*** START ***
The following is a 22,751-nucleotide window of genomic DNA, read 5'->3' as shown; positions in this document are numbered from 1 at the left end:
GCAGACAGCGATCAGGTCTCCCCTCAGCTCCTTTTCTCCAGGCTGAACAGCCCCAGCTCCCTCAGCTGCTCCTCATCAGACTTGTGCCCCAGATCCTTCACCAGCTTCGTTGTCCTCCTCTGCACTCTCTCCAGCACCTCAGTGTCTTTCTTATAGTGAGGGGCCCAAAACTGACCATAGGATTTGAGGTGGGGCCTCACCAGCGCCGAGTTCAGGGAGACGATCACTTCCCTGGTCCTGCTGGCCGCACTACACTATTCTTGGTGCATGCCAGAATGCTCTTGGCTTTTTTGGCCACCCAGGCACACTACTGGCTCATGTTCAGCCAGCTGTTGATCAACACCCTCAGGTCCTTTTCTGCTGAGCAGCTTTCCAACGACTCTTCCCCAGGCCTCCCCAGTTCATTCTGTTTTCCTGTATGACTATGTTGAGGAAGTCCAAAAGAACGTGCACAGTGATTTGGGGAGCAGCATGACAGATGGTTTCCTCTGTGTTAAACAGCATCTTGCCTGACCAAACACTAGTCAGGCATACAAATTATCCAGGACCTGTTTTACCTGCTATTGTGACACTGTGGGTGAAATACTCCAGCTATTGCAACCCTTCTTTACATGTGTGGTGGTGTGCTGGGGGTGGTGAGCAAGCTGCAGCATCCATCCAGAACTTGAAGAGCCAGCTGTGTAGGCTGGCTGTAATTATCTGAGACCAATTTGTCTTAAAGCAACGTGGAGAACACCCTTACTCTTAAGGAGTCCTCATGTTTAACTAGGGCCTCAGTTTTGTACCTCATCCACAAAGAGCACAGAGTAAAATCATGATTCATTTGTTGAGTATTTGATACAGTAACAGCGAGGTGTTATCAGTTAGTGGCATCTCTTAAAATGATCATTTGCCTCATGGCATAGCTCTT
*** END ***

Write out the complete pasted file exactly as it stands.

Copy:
The following is a 22,751-nucleotide window of genomic DNA, read 5'->3' as shown; positions in this document are numbered from 1 at the left end:
GCAGACAGCGATCAGGTCTCCCCTCAGCTCCTTTTCTCCAGGCTGAACAGCCCCAGCTCCCTCAGCTGCTCCTCATCAGACTTGTGCCCCAGATCCTTCACCAGCTTCGTTGTCCTCCTCTGCACTCTCTCCAGCACCTCAGTGTCTTTCTTATAGTGAGGGGCCCAAAACTGACCATAGGATTTGAGGTGGGGCCTCACCAGCGCCGAGTTCAGGGAGACGATCACTTCCCTGGTCCTGCTGGCCGCACTACACTATTCTTGGTGCATGCCAGAATGCTCTTGGCTTTTTTGGCCACCCAGGCACACTACTGGCTCATGTTCAGCCAGCTGTTGATCAACACCCTCAGGTCCTTTTCTGCTGAGCAGCTTTCCAACGACTCTTCCCCAGGCCTCCCCAGTTCATTCTGTTTTCCTGTATGACTATGTTGAGGAAGTCCAAAAGAACGTGCACAGTGATTTGGGGAGCAGCATGACAGATGGTTTCCTCTGTGTTAAACAGCATCTTGCCTGACCAAACACTAGTCAGGCATACAAATTATCCAGGACCTGTTTTACCTGCTATTGTGACACTGTGGGTGAAATACTCCAGCTATTGCAACCCTTCTTTACATGTGTGGTGGTGTGCTGGGGGTGGTGAGCAAGCTGCAGCATCCATCCAGAACTTGAAGAGCCAGCTGTGTAGGCTGGCTGTAATTATCTGAGACCAATTTGTCTTAAAGCAACGTGGAGAACACCCTTACTCTTAAGGAGTCCTCATGTTTAACTAGGGCCTCAGTTTTGTACCTCATCCACAAAGAGCACAGAGTAAAATCATGATTCATTTGTTGAGTATTTGATACAGTAACAGCGAGGTGTTATCAGTTAGTGGCATCTCTTAAAATGATCATTTGCCTCATGGCATAGCTCTT